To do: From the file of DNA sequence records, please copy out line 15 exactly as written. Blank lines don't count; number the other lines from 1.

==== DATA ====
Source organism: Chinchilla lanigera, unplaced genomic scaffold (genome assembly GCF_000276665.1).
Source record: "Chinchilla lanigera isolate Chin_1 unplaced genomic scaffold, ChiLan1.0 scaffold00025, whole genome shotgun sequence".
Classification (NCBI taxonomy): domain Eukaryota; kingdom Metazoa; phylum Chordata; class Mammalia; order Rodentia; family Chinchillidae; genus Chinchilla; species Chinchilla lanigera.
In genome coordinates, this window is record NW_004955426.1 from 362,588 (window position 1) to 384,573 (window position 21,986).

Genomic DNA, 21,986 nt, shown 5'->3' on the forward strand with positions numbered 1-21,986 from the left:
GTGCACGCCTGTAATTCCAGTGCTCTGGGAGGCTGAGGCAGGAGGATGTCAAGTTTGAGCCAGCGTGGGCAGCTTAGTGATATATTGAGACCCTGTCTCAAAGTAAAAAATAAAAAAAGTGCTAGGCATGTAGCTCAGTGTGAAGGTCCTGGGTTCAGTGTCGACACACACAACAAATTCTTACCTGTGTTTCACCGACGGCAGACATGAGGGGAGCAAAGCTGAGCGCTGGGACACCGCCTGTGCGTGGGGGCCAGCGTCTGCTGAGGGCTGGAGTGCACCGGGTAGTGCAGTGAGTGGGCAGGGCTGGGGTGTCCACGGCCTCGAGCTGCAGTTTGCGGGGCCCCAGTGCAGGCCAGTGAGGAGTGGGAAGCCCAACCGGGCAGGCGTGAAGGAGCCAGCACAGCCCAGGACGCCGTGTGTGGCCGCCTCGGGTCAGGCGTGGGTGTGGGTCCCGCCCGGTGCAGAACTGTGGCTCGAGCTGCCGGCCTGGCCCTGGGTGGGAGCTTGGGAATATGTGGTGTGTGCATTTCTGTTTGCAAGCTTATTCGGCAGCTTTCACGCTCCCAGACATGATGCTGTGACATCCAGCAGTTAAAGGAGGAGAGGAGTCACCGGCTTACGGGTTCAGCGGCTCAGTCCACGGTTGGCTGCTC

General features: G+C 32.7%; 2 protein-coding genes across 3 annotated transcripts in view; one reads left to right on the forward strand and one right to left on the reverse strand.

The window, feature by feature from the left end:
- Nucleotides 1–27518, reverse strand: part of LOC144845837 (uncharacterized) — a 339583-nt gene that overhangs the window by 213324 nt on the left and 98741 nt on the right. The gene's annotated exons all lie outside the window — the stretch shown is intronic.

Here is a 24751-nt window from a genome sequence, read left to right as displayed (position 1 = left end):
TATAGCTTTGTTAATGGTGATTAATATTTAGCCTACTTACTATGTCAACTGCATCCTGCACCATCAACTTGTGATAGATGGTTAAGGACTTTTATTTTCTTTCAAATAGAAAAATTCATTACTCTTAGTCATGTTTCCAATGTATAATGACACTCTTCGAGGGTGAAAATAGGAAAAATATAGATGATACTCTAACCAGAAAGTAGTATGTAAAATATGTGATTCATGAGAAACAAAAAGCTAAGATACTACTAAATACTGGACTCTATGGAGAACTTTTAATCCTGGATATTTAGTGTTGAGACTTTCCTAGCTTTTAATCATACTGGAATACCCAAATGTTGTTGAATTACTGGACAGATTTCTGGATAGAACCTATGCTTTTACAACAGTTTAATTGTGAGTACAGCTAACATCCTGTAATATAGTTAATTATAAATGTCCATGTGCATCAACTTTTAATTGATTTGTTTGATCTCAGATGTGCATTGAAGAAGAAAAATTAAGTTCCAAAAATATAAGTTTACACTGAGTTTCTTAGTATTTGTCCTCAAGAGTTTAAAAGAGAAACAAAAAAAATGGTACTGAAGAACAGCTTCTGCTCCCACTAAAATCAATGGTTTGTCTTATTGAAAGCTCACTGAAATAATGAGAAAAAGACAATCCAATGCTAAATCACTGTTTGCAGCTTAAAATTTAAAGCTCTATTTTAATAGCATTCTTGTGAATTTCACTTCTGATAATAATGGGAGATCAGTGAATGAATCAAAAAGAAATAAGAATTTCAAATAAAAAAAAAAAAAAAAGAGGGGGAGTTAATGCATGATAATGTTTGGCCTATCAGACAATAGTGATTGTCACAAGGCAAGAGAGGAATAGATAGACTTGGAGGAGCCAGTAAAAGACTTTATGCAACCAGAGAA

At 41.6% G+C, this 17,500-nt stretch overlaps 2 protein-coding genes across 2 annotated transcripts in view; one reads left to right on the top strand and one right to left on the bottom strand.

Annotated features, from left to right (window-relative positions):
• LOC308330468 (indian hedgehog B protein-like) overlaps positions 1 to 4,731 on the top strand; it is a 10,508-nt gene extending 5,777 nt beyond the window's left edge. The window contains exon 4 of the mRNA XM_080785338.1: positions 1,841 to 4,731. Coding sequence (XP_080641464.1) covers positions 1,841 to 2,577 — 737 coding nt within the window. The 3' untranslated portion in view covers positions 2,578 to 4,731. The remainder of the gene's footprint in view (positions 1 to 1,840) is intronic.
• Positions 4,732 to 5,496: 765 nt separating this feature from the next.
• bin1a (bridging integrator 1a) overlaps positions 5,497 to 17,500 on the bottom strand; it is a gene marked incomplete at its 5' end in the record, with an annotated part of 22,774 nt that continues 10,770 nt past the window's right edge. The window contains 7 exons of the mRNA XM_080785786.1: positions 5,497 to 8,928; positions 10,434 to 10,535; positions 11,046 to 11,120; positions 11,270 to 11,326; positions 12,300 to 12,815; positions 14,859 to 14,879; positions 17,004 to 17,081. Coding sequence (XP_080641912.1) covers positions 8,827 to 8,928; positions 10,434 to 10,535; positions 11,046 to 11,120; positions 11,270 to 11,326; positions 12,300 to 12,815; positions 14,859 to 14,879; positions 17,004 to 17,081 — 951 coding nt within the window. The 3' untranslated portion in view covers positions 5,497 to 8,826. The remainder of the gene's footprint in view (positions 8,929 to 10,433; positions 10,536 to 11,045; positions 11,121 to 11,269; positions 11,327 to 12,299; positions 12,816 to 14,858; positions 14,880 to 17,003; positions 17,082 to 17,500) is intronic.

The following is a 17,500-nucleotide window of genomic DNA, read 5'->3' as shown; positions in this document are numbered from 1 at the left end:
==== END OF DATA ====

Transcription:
• Positions 4,732 to 5,496: 765 nt separating this feature from the next.